18/12/2018 06:00 GMT | Updated 27/12/2018 11:12 GMT

This Woman Helps Ease Homeless People's Aches With Free Massages

HumanKind Advent Calendar 2018: "It is so beneficial, to people who are physically, psychologically and emotionally under strain."

HuffPost: HumanKind brings you an advent calendar of kindness, celebrating good deeds and the people doing them, in order to inspire and bring hope this festive season. Find out more about the series, and uncover new stories daily here.

“With homeless and vulnerable people, there’s not much skin-to-skin contact,” says 33-year-old Tali Clarke, which is why she spent four days last Christmas volunteering as a masseuse for the homeless charity Crisis. “I did close to 100 massages,” she tells me, explaining she did six hours of massage a day.

Tali admits that the intensity of the work was “really draining”, but she recognises just how important touch can be – particularly for those who haven’t felt that connection with another human in a long time. “Massage isn’t a necessity but it can be a preventative medicine,” says Tali, who is also a filmmaker. “It is so beneficial, especially to people who are physically, psychologically and emotionally under strain.

It’s not just about the physical benefits. She adds: “To be made to feel that you’re worth more than the sum of your needs is important.”

[Read more: HuffPost’s kindness advent calendar will inspire you this Christmas – actor Michael Sheen explains why it’s so important]

Joe Gamble
Tali Clarke

Jon Sparkes, chief executive of Crisis, says volunteers like Tali make a huge difference. “Crisis’ work is year-round, but when it comes to our Christmas centres, we rely largely on the generosity of our fantastic volunteers like Tali to help us provide a safe and supportive place for those with nowhere to turn to over Christmas,” he says.

“Our centres are not only about providing shelter and food to the thousands of people facing homelessness over the festive season – offering services like massage therapy allow our guests to completely relax and unwind often for the first time in a long while.”

When a person becomes homeless, self-care is almost always one of the first things to disappear. But, says Tali: “To be able to have half an hour dedicated just to you is so important.”

Helping others is not just something that happens at Christmas. Earlier this year Tali, who trained as a masseuse a couple of years ago to help homeless people – set up a weekly day clinic at Providence Row, which provides crisis support to thousands of homeless people in east London.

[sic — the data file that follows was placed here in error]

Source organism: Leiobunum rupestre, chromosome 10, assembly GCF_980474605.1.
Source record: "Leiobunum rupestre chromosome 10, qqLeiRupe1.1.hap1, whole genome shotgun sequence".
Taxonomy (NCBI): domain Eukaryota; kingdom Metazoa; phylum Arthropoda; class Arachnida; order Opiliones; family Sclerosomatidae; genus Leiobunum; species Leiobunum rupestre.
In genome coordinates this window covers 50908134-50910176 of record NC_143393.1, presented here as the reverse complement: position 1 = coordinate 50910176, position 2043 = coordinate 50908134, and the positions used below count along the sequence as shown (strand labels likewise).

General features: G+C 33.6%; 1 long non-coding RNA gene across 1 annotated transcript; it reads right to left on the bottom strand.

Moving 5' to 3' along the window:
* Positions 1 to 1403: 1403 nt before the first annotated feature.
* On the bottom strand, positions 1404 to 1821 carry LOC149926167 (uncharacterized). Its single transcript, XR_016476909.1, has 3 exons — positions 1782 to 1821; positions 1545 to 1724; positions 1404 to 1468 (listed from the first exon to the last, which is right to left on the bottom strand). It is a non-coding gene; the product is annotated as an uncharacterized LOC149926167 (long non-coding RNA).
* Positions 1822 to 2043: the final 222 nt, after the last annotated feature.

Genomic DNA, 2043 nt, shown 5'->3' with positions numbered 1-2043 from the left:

Once a week she will massage backs, shoulders and necks for people who are either homeless or living in temporary accommodation. The free sessions have proven incredibly popular.

“Lots of people carry all their belongings with them every day - often they have whatever bag they had with them when they had to leave wherever they were,” says Tali. As such, a lot of people present with problems in the middle of their backs, or stiff shoulders and necks from being cold or hunched over. Stress also plays a huge part in causing aches and pains.

Ammina Hamed nominated Tali to be featured on HuffPost’s HumanKind advent calendar. She says: ”Tali Clarke is an enigma. She has one of the biggest hearts I’ve ever encountered. 

“She initiated a masseuse service for Providence Row, giving much-needed massages to homeless people who probably don’t get a lot of human contact on the whole, let alone massages. It was entirely her own idea, and something she didn’t tell anyone about. I only know because we tell each other everything!

“This is all done aside her own paid work and general day-to-day life, and all because she just really does care for others. That’s why I nominated her.”

HumanKind is HuffPost’s celebration of kindness, featuring people who do incredible things for others or the planet – transforming lives through small but significant acts. Get involved by joining us on Facebook. You can also nominate those who deserve to be shouted about by filling in this form or emailing natasha.hinde@huffpost.com.